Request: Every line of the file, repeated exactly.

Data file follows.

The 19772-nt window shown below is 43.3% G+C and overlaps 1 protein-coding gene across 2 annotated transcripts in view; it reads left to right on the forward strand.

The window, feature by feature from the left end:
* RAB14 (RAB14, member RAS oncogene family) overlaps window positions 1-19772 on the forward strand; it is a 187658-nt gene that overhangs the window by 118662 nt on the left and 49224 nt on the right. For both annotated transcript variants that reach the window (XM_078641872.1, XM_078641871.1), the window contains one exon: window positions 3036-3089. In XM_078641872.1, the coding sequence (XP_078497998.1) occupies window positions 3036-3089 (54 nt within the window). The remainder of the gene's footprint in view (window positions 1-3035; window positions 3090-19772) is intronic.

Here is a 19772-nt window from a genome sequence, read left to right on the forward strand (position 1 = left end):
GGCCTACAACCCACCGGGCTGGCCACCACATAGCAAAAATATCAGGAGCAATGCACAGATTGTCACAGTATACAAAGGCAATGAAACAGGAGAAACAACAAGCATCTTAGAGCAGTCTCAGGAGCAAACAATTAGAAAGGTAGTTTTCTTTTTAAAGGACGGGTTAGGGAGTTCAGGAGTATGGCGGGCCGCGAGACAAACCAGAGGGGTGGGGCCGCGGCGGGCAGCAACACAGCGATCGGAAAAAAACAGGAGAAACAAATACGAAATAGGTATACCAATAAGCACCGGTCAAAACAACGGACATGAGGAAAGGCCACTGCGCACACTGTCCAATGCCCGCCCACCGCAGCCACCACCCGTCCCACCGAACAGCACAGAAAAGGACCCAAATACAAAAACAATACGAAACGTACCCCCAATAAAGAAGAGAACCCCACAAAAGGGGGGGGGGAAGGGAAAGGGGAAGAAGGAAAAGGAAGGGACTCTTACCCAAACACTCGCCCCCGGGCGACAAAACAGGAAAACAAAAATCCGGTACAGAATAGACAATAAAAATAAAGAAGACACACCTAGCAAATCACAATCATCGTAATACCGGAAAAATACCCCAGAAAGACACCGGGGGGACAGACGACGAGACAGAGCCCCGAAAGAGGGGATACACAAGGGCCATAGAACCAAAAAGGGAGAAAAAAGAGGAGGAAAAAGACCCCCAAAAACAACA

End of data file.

The 19772-nt window shown below is 43.3% G+C and overlaps 1 protein-coding gene across 2 annotated transcripts in view; it reads left to right on the forward strand.

The window, feature by feature from the left end:
* RAB14 (RAB14, member RAS oncogene family) overlaps window positions 1-19772 on the forward strand; it is a 187658-nt gene that overhangs the window by 118662 nt on the left and 49224 nt on the right. For both annotated transcript variants that reach the window (XM_078641872.1, XM_078641871.1), the window contains one exon: window positions 3036-3089. In XM_078641872.1, the coding sequence (XP_078497998.1) occupies window positions 3036-3089 (54 nt within the window). The remainder of the gene's footprint in view (window positions 1-3035; window positions 3090-19772) is intronic.

Here is a 19772-nt window from a genome sequence, read left to right on the forward strand (position 1 = left end):
GGCCTACAACCCACCGGGCTGGCCACCACATAGCAAAAATATCAGGAGCAATGCACAGATTGTCACAGTATACAAAGGCAATGAAACAGGAGAAACAACAAGCATCTTAGAGCAGTCTCAGGAGCAAACAATTAGAAAGGTAGTTTTCTTTTTAAAGGACGGGTTAGGGAGTTCAGGAGTATGGCGGGCCGCGAGACAAACCAGAGGGGTGGGGCCGCGGCGGGCAGCAACACAGCGATCGGAAAAAAACAGGAGAAACAAATACGAAATAGGTATACCAATAAGCACCGGTCAAAACAACGGACATGAGGAAAGGCCACTGCGCACACTGTCCAATGCCCGCCCACCGCAGCCACCACCCGTCCCACCGAACAGCACAGAAAAGGACCCAAATACAAAAACAATACGAAACGTACCCCCAATAAAGAAGAGAACCCCACAAAAGGGGGGGGGGAAGGGAAAGGGGAAGAAGGAAAAGGAAGGGACTCTTACCCAAACACTCGCCCCCGGGCGACAAAACAGGAAAACAAAAATCCGGTACAGAATAGACAATAAAAATAAAGAAGACACACCTAGCAAATCACAATCATCGTAATACCGGAAAAATACCCCAGAAAGACACCGGGGGGACAGACGACGAGACAGAGCCCCGAAAGAGGGGATACACAAGGGCCATAGAACCAAAAAGGGAGAAAAAAGAGGAGGAAAAAGACCCCCAAAAACAACA